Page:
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Updated: Feb 25, 2020

I had two shows tonight, one was a writer's round at the Commodore Grill and another was at Live Oak, two venues on my "hit list" that I was playing at for the first time. Two places where for the most part, the audience actually pays attention, which is always fun. As the venues get bigger and you more prominent, however, the less worthy of being there I can feel sometimes. It doesn’t happen all the time but tonight was one of those times, and in these times I begin to feel like everything I do is incredibly awkward, and I feel like everyone thinks I look incredibly awkward. I don’t think it really comes across that way on the outside, but that’s how I feel inside.

I got through the Commodore performance. It’s not that I didn’t enjoy myself, because the crowd was awesome, very responsive and I love that. I just couldn’t shake the uneasiness. I almost felt naked up there because I was the only one without a guitar. I feel like it makes me automatically seem like less of a legitimate writer (which isn’t true because I hear an entire orchestra in my head when I write.) Normally it doesn’t bother me that much, but when the other three up there know each other’s songs and are picking and singing along, it can be hard not to feel like you’re sticking out, and not in a good way.

I tried to shake it off for my second performance but the feeling lingered. When I was sound checking I accidentally pointed the mic at the monitor and blew all of our ears out. Seconds later I was starting the show.

However, things changed during that show. Ethan Bell (the show's headliner) had a lot of fans and friends in town from the Chicago area, and they were very enthusiastic. When I mentioned Chicago they all cheered wildly and one girl even ran up and gave me a high five. It gave me a positive boost I needed so badly, and they didn’t even realize it. So the next time you go to a show as an audience member, I hope you know you literally have the power to make the performer's day. I appreciate a good crowd so much, and it truly allowed me to get out of my own head and not just get through the performance, but be in the moment and have fun with everyone. It can be so easy to think, "okay, what am I doing with my body right now, please move your body for the love of God so you don't look like an awkward statue" or "oh, that high note is coming, don't crack, don't crack, don't crack" and not even feel like you're in the room. Just a little bit of reassurance on the front end can change all that, and it did.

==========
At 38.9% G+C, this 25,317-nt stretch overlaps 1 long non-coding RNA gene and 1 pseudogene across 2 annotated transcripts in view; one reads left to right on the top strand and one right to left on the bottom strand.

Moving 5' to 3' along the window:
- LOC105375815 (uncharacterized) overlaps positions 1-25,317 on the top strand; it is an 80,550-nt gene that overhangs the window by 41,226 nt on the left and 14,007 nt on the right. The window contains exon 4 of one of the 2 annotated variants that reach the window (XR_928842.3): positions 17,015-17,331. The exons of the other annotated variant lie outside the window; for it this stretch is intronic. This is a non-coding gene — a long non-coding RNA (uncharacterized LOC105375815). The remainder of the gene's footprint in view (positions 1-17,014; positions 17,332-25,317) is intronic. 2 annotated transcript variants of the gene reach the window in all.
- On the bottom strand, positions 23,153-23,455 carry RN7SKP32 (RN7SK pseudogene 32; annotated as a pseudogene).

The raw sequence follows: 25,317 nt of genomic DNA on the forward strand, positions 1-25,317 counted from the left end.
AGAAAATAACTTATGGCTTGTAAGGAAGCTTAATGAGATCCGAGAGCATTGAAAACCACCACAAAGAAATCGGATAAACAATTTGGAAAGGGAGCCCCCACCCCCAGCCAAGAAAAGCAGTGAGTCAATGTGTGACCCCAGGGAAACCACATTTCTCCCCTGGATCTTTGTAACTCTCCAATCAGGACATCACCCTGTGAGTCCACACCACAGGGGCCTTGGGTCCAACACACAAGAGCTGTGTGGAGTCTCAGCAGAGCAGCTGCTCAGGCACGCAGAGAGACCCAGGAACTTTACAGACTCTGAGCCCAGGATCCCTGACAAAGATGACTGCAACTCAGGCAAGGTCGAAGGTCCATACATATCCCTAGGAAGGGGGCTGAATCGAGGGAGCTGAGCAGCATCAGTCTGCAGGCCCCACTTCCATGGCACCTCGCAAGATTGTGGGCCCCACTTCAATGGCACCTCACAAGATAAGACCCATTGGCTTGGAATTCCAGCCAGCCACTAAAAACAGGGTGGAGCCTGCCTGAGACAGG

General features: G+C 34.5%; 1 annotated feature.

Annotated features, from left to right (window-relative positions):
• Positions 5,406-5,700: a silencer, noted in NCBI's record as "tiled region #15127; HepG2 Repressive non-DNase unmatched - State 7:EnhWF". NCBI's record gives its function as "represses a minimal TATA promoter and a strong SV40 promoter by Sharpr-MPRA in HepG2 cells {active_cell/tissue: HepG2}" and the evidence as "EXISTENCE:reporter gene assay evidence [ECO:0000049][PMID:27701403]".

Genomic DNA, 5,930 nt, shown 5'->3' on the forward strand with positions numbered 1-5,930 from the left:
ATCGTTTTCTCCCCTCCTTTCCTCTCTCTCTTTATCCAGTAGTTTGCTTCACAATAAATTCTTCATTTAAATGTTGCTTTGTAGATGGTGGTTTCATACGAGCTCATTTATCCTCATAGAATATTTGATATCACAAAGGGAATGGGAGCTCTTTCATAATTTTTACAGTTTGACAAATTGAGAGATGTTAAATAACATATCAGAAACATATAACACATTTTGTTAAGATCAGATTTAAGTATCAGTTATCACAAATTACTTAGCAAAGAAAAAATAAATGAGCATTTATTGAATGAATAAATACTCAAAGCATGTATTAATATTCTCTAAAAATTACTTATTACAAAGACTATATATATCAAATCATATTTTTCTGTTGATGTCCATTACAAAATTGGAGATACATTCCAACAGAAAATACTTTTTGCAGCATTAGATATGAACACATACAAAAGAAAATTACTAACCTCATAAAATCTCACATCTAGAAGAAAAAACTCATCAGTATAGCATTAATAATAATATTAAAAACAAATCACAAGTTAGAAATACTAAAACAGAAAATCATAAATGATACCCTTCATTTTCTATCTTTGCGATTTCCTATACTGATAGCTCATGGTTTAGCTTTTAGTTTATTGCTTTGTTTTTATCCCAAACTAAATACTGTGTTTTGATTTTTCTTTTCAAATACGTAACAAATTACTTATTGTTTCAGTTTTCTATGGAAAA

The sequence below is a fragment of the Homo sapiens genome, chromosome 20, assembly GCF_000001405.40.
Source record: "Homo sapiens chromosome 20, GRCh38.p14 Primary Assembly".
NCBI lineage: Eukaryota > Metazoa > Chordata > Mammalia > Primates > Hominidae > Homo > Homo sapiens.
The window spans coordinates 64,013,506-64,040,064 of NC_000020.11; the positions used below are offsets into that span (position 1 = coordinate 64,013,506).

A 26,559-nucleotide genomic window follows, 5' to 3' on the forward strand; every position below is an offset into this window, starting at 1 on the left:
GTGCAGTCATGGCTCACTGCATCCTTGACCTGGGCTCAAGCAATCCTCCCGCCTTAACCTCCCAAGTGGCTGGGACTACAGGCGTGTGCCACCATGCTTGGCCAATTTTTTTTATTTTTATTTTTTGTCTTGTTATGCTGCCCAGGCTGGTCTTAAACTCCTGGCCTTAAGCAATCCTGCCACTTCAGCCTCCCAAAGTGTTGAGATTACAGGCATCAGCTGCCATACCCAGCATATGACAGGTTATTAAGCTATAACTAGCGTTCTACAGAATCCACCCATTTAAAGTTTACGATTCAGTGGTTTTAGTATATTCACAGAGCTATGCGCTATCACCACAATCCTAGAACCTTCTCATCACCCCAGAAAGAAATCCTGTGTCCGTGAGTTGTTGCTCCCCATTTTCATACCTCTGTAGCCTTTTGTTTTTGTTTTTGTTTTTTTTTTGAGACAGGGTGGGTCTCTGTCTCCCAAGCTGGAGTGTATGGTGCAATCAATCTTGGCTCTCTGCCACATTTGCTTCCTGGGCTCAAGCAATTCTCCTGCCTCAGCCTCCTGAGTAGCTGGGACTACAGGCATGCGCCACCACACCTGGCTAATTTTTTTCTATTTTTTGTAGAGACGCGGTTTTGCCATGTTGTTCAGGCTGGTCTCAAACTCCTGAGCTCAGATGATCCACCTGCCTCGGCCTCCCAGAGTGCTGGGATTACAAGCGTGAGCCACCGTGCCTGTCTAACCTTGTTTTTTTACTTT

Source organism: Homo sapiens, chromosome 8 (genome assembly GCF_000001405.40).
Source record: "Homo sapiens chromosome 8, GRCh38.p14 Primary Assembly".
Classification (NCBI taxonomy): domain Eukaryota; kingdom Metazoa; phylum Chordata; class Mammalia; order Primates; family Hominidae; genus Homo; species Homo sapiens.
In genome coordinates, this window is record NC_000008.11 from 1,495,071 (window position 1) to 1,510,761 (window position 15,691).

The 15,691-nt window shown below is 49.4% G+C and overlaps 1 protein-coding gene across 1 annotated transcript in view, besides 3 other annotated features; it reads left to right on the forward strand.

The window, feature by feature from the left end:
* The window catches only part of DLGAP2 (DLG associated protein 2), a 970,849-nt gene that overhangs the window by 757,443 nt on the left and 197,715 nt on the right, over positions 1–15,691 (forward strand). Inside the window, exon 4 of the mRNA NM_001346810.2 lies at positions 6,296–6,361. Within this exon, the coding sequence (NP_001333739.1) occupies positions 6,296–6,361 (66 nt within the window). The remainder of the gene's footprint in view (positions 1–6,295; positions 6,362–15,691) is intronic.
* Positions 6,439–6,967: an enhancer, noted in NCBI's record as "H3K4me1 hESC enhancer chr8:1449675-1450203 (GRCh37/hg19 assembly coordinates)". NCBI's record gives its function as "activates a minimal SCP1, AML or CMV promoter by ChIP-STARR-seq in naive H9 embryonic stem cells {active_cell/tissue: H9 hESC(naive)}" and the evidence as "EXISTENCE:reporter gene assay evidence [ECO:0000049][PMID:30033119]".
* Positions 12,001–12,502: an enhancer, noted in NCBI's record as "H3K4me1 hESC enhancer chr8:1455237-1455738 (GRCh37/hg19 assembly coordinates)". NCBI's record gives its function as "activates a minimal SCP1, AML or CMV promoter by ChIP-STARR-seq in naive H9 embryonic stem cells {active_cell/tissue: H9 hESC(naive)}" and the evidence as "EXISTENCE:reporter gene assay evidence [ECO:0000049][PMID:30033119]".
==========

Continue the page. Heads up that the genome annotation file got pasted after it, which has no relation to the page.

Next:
My family had flown in from Chicago that weekend and having them there was extremely special. My nerves melted away as I sang my song Rome. It was really special to sing the line about talking to my mom on the phone with her in the room. It was the first time she'd heard it live. I didn’t expect to get emotional, but as I was singing I was having actual flashbacks of my entire year leading up to this. Being in my new place alone, working at the ice cream shop, struggling and making small progress each day to finally being on music row playing in front of a great crowd with my family who has supported and encouraged me from the start. I want to make it for them just as bad as I want to for myself.

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